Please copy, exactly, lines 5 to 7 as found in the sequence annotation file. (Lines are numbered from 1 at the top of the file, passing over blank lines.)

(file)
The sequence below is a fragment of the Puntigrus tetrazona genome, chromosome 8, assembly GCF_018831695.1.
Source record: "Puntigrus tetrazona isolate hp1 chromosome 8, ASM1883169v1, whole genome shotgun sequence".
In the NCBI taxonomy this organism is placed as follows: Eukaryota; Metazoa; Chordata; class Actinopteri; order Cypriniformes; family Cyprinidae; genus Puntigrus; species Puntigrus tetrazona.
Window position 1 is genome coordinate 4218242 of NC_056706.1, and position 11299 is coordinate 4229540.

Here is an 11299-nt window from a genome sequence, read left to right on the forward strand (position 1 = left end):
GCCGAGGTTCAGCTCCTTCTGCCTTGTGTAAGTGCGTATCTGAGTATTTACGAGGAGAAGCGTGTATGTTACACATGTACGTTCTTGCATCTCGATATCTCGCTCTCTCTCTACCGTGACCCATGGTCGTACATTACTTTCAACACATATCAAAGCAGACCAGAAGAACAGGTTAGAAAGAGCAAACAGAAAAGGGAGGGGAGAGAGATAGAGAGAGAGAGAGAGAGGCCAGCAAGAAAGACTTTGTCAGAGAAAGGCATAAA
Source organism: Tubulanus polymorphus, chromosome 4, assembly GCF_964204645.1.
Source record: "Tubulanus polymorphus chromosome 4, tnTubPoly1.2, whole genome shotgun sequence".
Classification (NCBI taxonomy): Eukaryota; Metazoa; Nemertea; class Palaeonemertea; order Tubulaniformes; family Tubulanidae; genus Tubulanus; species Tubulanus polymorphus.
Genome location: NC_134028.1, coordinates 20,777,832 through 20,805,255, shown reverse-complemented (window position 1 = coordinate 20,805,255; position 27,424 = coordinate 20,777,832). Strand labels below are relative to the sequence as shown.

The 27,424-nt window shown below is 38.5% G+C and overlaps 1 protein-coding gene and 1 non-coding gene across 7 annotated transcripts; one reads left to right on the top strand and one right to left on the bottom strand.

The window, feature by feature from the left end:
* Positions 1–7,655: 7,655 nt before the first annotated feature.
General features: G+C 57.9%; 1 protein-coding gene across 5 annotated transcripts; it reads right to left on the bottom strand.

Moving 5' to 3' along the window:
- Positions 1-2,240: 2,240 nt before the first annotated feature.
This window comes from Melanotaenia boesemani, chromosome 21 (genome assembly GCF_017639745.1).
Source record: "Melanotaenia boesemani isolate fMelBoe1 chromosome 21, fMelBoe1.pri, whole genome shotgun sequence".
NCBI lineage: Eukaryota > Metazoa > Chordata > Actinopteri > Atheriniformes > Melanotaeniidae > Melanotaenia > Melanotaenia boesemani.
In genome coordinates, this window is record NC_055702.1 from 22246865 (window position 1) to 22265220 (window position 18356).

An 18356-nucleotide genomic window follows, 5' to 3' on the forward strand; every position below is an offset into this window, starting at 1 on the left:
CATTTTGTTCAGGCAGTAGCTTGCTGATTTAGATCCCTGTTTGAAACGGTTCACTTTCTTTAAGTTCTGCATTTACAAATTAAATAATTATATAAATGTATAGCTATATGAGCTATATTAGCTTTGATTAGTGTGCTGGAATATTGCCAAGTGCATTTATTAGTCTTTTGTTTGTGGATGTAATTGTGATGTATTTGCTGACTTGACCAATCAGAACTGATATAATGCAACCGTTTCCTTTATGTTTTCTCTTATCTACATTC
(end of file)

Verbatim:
Here is an 11299-nt window from a genome sequence, read left to right on the forward strand (position 1 = left end):
GCCGAGGTTCAGCTCCTTCTGCCTTGTGTAAGTGCGTATCTGAGTATTTACGAGGAGAAGCGTGTATGTTACACATGTACGTTCTTGCATCTCGATATCTCGCTCTCTCTCTACCGTGACCCATGGTCGTACATTACTTTCAACACATATCAAAGCAGACCAGAAGAACAGGTTAGAAAGAGCAAACAGAAAAGGGAGGGGAGAGAGATAGAGAGAGAGAGAGAGAGGCCAGCAAGAAAGACTTTGTCAGAGAAAGGCATAAA
Source organism: Tubulanus polymorphus, chromosome 4, assembly GCF_964204645.1.